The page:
Words, words, endless words! At times the most ardent word lover longs for silence. Not, however, when the word is what the French call le mot juste--the exact word. For le mot juste is the caviar of word fare. The cre me de la cre me.

Actually, le mot juste may be more than one word or a phrase. The Concise Oxford Dictionary defines mot juste as "the expression that conveys a desired shade of meaning with more precision than any other." Numerous foreign words and phrases, culled from many of the languages of the world, are used widely in English. Many convey the desired shade of meaning with such precision that they have been incorporated in English without translation, thereby preserving their piquancy.

Thanks to Julia Child, we say "Bon appe'tit!" before dinner. Even the faint of heart garnish conversations with such confections as comme ci, comme c,a; c'est la vie; je ne sais quoi, and touche'. We all speak of Achilles' heel--no doubt because we all have one. Graffiti is what we call the writing on the wall in public places. We describe our world-weary friends as blase' and our elegant friends as chic. And we avoid a stream of invective by referring to an incorrigible child (who may be an adult) as enfant terrible.

Once you acquire a taste for le mot juste, it can become a habit, even an obsession. The risk is worth taking, for le mot juste, rendered with accuracy and flair, can add color to an otherwise drab exchange of words, bestow jauntiness on the plainest of mortals and crown imaginative users with panache.

The choice of a word, even one single word, especially if it is le mot juste, can make immeasurable difference. For example, when confronted with someone's litany of woe, you could look to the heavens and sigh "Kismet!" Or you could utter "Really," a banal retort in widespread use.

Another fascination of le mot juste is the sound. Consider the pronunciation of le mot juste (luh-moh-ZHUST). It not only sounds luscious, it feels luscious as it rolls off the tongue. And speaking of rolling off the tongue, try taking your leave with arrivederce (ah-ree-veh-DEHR-chee), drawing out each delicious syllable like a never-ending string of spaghetti. After making the acquaintance of arrivederce, a mere "good-bye" is unthinkable. And what of ciao (chow), which means both "hello" and "good-bye." Or the subtle, silken sound of au revoir (oh-ruh-VWAR) that lingers long after you have gone.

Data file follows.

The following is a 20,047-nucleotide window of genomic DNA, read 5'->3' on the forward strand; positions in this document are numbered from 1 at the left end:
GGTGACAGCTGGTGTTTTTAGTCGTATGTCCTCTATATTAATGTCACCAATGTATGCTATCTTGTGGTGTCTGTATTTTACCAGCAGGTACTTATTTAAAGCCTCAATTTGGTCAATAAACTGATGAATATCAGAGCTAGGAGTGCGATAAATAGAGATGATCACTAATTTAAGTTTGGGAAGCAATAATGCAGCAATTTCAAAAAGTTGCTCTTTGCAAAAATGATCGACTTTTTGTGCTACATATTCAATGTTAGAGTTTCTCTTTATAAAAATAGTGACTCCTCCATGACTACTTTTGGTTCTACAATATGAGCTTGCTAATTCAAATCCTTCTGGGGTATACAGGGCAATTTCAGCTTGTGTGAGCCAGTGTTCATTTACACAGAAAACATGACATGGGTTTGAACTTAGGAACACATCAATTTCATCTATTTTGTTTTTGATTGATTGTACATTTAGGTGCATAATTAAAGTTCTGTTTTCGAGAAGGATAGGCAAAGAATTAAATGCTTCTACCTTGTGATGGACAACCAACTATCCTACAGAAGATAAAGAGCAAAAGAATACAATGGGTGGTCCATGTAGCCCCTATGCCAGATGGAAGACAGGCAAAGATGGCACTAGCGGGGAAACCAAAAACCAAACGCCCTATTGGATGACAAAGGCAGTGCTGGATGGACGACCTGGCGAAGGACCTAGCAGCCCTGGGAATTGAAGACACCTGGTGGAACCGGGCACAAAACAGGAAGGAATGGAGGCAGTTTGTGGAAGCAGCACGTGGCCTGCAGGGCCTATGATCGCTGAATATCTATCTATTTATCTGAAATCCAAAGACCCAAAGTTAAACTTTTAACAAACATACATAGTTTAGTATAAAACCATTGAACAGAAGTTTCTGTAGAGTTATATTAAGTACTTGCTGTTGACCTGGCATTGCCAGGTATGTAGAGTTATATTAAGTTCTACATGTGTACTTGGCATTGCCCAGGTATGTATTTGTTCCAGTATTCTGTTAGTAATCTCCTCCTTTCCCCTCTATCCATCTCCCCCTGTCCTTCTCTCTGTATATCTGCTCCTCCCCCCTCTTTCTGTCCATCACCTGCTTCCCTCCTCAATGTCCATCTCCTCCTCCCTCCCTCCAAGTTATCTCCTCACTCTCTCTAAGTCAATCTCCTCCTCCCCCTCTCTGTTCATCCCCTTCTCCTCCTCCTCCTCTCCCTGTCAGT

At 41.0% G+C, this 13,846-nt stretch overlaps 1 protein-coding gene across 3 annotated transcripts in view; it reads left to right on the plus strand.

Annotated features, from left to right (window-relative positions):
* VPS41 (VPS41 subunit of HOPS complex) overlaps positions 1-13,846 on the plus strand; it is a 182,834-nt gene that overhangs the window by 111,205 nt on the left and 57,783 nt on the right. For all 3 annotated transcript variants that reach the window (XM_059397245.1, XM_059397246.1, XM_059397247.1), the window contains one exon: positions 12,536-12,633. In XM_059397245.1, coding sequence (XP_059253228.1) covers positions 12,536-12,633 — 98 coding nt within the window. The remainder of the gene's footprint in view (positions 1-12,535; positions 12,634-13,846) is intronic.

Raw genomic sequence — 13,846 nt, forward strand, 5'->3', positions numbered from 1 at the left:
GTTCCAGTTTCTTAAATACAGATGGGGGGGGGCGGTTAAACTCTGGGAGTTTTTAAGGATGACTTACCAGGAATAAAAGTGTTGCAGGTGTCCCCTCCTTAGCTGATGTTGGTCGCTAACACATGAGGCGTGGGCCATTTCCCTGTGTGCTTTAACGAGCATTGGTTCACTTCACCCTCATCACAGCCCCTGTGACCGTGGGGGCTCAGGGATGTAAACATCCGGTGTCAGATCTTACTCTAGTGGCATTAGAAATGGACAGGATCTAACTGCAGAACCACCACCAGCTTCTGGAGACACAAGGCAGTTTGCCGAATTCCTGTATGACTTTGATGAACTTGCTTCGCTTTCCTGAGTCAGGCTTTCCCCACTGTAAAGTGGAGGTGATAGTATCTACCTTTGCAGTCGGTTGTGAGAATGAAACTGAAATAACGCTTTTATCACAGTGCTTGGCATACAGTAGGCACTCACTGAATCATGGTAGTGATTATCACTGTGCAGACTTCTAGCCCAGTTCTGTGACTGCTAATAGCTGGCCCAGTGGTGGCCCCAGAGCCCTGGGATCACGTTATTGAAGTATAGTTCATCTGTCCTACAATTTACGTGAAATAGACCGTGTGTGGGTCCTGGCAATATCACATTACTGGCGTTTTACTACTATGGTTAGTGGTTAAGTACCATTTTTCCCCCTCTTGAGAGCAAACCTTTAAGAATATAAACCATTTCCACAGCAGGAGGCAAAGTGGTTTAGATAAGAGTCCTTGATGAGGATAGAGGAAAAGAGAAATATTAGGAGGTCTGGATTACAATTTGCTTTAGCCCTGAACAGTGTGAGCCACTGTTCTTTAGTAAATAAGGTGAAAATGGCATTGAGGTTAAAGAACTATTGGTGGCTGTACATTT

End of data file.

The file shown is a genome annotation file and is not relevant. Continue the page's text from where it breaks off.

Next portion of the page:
This rhapsody to le mot juste should be tempered with a word of caution. There are perils. In particular: mispronunciation and misuse (including ostentatious display). Whereas William F. Buckley Jr. can be depended on to render le mot juste with style, accuracy and appropriateness to audience, many others, including Those in High Places, often miss the mark.

Another peril worth mentioning: the repetition of a very limited repertoire. Discretion should be used, for too-frequent repetition of favorite mots justes will bore friends and give sustenance to enemies.

As H.W. Fowler says in his impeccable guide, Dictionary of Modern English Usage: "Those who use words or phrases belonging to languages with which they have little or no acquaintance do so at their peril."

And about French words specifically, Fowler says, "Display of superior knowledge is as great a vulgarity as display of superior wealth--greater indeed, inasmuch as knowledge should tend more definitely than wealth towards discretion and good manners. That is the guiding principle alike in the using and in the pronouncing of French words in English writing and talk . . . of the thousand or so French words and phrases having some sort of currency in English none can be prohibited, and few can be given unconditional licenses; it is all a matter of the need, the audience, and the occasion."

But have courage--along with a good dictionary--and learn to savor the delights of a mot juste here and there. You can never know too many words. For, like us, words are "such stuff as dreams are made on."